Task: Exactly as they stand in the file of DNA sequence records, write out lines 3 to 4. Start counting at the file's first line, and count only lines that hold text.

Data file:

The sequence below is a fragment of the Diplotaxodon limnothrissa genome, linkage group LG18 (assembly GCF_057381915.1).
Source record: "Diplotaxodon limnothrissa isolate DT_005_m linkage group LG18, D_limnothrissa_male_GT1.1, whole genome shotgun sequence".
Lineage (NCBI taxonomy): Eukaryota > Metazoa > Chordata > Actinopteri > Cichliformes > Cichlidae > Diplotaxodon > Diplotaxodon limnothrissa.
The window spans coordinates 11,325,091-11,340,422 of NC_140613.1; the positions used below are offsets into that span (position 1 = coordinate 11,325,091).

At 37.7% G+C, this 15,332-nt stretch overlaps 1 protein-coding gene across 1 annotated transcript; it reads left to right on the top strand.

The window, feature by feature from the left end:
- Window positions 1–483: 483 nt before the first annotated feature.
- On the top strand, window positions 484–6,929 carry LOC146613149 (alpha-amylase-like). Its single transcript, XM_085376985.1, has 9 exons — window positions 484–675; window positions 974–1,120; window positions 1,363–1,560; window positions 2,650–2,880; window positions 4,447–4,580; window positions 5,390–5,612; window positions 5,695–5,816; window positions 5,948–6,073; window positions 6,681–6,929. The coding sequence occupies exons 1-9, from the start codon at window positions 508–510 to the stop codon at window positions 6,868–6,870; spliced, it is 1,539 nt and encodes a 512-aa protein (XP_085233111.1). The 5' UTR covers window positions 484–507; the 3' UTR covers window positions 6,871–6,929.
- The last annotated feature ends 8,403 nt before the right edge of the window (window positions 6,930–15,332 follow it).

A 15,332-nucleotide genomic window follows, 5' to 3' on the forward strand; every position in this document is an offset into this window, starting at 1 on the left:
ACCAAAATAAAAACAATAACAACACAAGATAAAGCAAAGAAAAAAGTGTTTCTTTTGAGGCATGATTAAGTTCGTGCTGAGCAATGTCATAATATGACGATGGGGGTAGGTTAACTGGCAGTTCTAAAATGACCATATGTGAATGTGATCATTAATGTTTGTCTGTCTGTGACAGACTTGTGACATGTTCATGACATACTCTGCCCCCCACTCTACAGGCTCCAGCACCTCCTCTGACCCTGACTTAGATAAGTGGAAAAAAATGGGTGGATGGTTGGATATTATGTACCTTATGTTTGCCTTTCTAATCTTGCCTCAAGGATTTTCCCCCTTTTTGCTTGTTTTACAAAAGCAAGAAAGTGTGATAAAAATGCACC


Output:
Lineage (NCBI taxonomy): Eukaryota > Metazoa > Chordata > Actinopteri > Cichliformes > Cichlidae > Diplotaxodon > Diplotaxodon limnothrissa.
The window spans coordinates 11,325,091-11,340,422 of NC_140613.1; the positions used below are offsets into that span (position 1 = coordinate 11,325,091).